A rebuff to President Clinton by Saudi Arabia's Crown Prince Abdallah at the funeral of King Hussein of Jordan last week was heralded in the Saudi press Thursday as evidence that the country wasn't a pawn or a puppet of the United States. Abderrahman al-Rashed, the editor of the leading Saudi daily Asharq al-Awsat, wrote that the heir apparent's rejection of Clinton's attempt to get him to meet secretly with Israeli officials in Amman ("Mr. President, I think friendship has limits")--news of which broke Wednesday in the same paper--was a cause for Saudi pride. Perhaps Clinton thought that all Arab leaders could be "bought," or coaxed, or intimidated, he wrote. But Saudi policies could not be bought, since Riyadh was not indebted to Washington. "The friendship between the two countries is strong indeed. But there's no reason why Saudi Arabia should abandon its commitments to the Palestinians, Syrians, and Lebanese, as well as to its own citizens, just to please the American president," Rashed concluded.
Turki al-Hamad, another commentator in the same paper, said that the Amman incident confounded those who believed that Saudi Arabia was just another pawn on Washington's chessboard and therefore had probably already established secret links with Israel. He wrote that the crown prince, the effective ruler of Saudi Arabia, could have met secretly with Israeli officials, as Clinton asked, and struck deals with them behind closed doors, subsequently to denounce Israel in the strongest terms, as many Arab leaders did. But he has consistently applied the principle of "transparency" and candor, believing this to be the best guarantee of sound policy. "His rejection of Clinton's proposal is consistent with Saudi Arabia's policy of not officially recognizing Israel until the Middle East peace process has reached a successful conclusion, at which point Riyadh will make the appropriate decision," Hamad added. "Saudi Arabia has already said all these things. So what would have been the point of a secret meeting? That is undoubtedly what Crown Prince Abdallah had in mind when he turned down the U.S. president's proposal."
Al-Khaleej, a daily from the United Arab Emirates, claimed Thursday that the United States helped Turkey capture its most wanted man, the Kurdish leader Abdullah Ocalan, in exchange for Turkey abandoning its policy of rapprochement with Iraq. Commentator Mohammed Idriss wrote in the paper that the betrayal of Ocalan had been preceded by another betrayal--that of the Iraqi Deputy Premier Tariq Aziz. Aziz went to Ankara at the invitation of Turkey's pro-Iraqi Prime Minister Bulent Ecevit to discuss closer economic ties and the problem of Kurdish separatism, which both countries feel is being fueled by the United States' "mismanagement" of the Iraqi crisis.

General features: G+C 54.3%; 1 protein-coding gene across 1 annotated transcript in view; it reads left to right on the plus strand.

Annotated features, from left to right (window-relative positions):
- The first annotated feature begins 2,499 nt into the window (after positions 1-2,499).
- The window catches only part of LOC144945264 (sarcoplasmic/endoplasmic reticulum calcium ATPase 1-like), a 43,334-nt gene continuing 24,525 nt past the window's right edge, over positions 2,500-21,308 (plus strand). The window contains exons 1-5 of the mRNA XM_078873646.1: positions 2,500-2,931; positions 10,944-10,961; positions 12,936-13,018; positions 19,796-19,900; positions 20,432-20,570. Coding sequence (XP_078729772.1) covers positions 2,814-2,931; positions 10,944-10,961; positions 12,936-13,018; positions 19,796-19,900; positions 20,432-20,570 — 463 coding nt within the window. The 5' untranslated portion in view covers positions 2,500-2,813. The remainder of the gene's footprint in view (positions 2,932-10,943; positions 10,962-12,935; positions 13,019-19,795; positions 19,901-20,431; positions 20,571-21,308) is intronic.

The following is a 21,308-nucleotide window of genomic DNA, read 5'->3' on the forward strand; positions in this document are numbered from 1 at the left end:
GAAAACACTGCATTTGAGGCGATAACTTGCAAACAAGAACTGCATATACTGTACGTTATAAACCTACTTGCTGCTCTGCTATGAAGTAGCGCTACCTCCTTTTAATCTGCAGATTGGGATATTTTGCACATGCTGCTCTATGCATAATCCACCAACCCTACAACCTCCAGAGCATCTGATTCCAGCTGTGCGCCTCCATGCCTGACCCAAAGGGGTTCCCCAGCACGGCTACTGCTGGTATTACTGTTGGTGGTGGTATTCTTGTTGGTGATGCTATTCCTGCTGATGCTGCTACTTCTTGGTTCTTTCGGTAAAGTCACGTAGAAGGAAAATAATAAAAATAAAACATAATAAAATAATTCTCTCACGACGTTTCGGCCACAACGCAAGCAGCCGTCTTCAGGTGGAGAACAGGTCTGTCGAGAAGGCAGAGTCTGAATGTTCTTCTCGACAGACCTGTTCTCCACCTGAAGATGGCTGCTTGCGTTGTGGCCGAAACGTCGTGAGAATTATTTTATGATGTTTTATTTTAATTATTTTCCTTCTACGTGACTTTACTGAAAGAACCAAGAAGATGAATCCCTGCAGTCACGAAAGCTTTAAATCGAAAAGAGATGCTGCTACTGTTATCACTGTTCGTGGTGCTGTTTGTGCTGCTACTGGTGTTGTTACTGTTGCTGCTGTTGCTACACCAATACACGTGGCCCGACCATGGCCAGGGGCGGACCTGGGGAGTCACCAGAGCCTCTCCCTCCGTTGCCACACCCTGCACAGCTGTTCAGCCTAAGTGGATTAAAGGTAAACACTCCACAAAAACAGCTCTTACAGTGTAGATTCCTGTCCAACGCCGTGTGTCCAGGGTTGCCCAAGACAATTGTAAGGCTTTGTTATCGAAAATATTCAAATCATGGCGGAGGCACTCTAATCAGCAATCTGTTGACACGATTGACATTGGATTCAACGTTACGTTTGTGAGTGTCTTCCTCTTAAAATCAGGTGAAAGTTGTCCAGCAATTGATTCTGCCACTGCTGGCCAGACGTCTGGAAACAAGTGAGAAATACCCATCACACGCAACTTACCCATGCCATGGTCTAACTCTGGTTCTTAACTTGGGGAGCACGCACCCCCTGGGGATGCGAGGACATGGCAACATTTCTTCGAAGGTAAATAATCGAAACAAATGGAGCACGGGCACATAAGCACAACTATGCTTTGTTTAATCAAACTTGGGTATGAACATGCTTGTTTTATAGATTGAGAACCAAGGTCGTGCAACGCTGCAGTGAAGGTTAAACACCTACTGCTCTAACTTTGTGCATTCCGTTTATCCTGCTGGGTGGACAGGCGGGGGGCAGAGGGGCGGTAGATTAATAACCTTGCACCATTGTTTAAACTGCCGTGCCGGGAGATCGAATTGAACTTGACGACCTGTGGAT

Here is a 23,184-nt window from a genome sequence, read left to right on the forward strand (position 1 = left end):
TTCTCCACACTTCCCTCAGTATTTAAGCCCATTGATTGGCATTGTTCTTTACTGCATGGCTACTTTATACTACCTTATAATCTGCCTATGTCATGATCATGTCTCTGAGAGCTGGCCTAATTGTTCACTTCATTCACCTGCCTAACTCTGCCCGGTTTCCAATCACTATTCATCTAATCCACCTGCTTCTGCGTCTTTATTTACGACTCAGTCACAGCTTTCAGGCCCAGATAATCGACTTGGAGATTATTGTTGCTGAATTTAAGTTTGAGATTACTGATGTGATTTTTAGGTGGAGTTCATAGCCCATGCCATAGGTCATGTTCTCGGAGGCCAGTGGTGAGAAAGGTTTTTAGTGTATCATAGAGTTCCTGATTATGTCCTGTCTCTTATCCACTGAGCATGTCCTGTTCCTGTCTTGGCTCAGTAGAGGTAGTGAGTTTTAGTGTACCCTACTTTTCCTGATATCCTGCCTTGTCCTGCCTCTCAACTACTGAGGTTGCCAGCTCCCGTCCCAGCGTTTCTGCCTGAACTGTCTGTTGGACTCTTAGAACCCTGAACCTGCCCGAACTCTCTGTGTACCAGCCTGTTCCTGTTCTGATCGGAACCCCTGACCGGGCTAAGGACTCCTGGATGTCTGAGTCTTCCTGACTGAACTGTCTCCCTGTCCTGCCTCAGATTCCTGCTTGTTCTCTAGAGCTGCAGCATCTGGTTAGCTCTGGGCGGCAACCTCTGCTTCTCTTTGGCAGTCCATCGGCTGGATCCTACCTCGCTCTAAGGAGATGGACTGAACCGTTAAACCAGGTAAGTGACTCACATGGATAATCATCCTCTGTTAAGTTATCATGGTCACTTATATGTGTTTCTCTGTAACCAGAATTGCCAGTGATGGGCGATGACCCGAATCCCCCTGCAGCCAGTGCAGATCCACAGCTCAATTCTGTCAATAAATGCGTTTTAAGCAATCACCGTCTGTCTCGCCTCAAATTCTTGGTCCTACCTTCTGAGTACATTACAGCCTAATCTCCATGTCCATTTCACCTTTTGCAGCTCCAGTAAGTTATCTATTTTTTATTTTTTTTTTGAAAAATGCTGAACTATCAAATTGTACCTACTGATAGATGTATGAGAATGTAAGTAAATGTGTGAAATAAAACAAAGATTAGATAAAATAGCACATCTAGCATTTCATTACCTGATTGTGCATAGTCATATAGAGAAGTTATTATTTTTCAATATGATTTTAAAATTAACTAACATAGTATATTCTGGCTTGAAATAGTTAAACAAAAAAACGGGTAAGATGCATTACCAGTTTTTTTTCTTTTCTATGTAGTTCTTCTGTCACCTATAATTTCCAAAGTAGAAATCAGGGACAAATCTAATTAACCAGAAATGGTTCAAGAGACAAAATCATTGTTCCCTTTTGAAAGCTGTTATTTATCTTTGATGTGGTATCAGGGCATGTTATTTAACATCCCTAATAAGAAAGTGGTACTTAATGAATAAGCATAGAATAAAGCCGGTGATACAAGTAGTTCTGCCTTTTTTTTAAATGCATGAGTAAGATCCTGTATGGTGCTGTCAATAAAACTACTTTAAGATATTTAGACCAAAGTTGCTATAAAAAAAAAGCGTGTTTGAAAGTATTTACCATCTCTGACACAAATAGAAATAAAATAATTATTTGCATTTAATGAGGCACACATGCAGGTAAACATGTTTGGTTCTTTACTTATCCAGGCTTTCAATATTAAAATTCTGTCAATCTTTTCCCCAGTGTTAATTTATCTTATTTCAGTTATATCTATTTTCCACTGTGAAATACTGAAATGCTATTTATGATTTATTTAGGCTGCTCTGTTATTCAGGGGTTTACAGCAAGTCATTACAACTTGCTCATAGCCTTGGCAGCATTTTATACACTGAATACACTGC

Baghdad also saw the visit as an opportunity to persuade Turkey to withdraw logistical support for American bombing raids on Iraq and to speed up the erosion of international sanctions against it. Yet, when Aziz arrived in Ankara, President Suleyman Demirel bluntly refused to meet him, and he found himself boycotted by Turkey's political parties. The explanation for this had to be collusion between the U.S. and Israeli intelligence services, both of them highly active in Kenya, to deliver Ocalan to the Turks.
Idriss wrote that Greece must have been put under "enormous U.S. pressure" to have agreed to be involved in Ocalan's abduction. "And for the U.S. to be prepared to exert so much pressure on Greece on Turkey's behalf, the price must have been worthwhile," he added. "At this juncture in particular, what better price could there have been than sabotaging any attempt to effect an Iraqi-Turkish rapprochement?" The Pan-Arab al-Quds al-Arabi also saw the delivery of Ocalan to Turkey as its "reward" for toeing the U.S. line on Iraq. In the Gulf state of Bahrain, the daily al-Ayyam said that Ocalan's abduction boded ill for Osama bin Laden, America's most wanted man. He, too, had the intelligence agencies of several countries on his trail.
Without directly addressing the question of Israeli involvement in the abduction of Ocalan, the moderate Israeli paper Ha'aretz said in an editorial Friday that the affair had shown "the narrow and very dangerous line that Israel walks in its ties with Turkey." It said there was "no doubt that the military alliance with Turkey is one of the most important Israel has ever signed with any country" and that "[t]his type of alliance inherently involves targeting common enemies, or at least fosters the expectation that an agreed-upon map of common threats and dangers be drawn up. The Kurdish question has naturally found its way onto this map of common interests." But Israel has always had very good relations with the Kurds, who also see the Israelis as their friends. "Consequently, Israel must make a very sharp distinction between Turkey's war with what it defines as a terrorist organization, and its ideological and cultural struggle with the Kurdish people," the editorial concluded. "In the aftermath of the tragic incident in Berlin, this distinction must now be expressed openly and publicly in such a manner to make it clear to the Kurds that we are still their friends."
The Italian papers, which see Turkey's human rights record as a serious impediment to its ambition to join the European Union, reacted with outrage Friday to a photograph issued by the Turkish government showing Ocalan blindfolded and manacled in front of the Turkish flag. La Stampa, in a front-page comment, called it "a punch in the stomach," comparing it to other sadly unforgettable photos such as those of the dead Che Guevara, the napalm-burnt little girl during the Vietnam War, and the despairing Italian Prime Minister Aldo Moro as a prisoner of the Red Brigades. The difference in this case, though, was that the photo was "propaganda material of a government which calls itself democratic, a government of our times," the paper said.